Celiac disease

Pre-referral guidelines for primary care providers

Celiac disease is an increasingly recognised condition characterised by gluten-dependent (rye, wheat, barley +/- oats) small bowel mucosal injury.


Celiac disease can present at any age, although peaks in paediatrics at 6 months to 2 years of age. The presentation is often non-specific, although making a diagnosis is important as removal of gluten from the diet will reduce the significant increase in lymphoma secondary to celiac disease. Common presenting symptoms and signs include:

  • failure to thrive
  • diarrhoea, vomiting & anorexia
  • foul, bulky stools
  • abdominal pain and distention
  • less common: hyperphagia, rectal prolapse, oedema, clubbing.

Note: Celiac disease is distinct from 'gluten sensitivity', whereby gastrointestinal symptoms (generally without failure to thrive) can be experienced without positive test results suggesting celiac disease.

Practice points

  • Peak presentation is 6 months to 2 years of age, although can be at any age
  • Diagnosis is important given avoidance of gluten minimises future risk of lymphoma
  • Screen with antibody markers (whilst on gluten containing diet); genetic screening only for exclusion in high-risk individuals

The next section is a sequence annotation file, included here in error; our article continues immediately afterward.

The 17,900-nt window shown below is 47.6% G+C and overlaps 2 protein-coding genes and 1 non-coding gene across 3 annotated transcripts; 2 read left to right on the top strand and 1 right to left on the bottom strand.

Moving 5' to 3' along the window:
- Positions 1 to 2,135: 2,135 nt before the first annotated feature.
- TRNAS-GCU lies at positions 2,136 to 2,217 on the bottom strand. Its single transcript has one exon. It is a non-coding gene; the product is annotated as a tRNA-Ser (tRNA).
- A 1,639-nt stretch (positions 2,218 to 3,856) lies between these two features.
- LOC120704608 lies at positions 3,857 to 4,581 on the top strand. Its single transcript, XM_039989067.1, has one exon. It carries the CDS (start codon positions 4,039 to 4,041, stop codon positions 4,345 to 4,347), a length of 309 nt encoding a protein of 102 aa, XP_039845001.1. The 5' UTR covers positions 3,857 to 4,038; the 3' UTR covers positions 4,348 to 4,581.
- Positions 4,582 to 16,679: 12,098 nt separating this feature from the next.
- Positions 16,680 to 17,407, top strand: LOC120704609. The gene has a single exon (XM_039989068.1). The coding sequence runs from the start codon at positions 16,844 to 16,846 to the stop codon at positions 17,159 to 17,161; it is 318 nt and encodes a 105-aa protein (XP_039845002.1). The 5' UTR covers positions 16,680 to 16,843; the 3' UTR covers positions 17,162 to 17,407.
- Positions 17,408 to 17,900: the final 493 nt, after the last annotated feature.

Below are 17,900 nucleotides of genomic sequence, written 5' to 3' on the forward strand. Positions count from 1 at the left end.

• Small bowel biopsy is generally required for confirmation of diagnosis
  • Suggest family screening if diagnosis confirmed


Investigations - must be on gluten containing diet whilst being investigated (for at least 2 weeks, preferably 6 weeks).

  • Celiac screen in those with suggestive history, examination or positive family history
    • antibodies are a useful diagnostic indicator as well as for tracking disease activity (request can simply state "celiac screen")
      • tissue transglutaminase (TTG)
      • IgA endomysial antibody
      • IgA antigliadin antibody (IgG antigliadin can be tested if IgA deficiency)
    • a total IgA is also required
  • HLA-DQ2 and HLA-DQ8
    • 99% correlation with celiac disease, although many normal members of the population also positive for one/both, thus good negative predictive value but weak positive predictive value
    • main use is to screen those who are high risk but not necessarily symptomatic
  • Small bowel biopsy
    • gold standard for diagnosis
    • generally required when positive celiac screen above


  • Once diagnosis confirmed need to exclude all gluten from diet.
    • Can monitor response to treatment (and adherence) with repeat celiac screens.
  • Suggest family screening (+/- treatment) given elevated risk of lymphoma.

Referral pathways

  • Paediatrician
    • Referral to paediatric outpatient services is appropriate if:
      • positive screening antibodies (see above).
      • high risk individuals (e.g. strong family history) with negative antibody markers.
  • Gastroenterology
    • Referral for gastroenterology opinion and consideration of small bowel biopsy can generally be done after paediatric review.
  • Dietitian
    • Dietetic services are an important step to assist families in understanding a gluten free diet.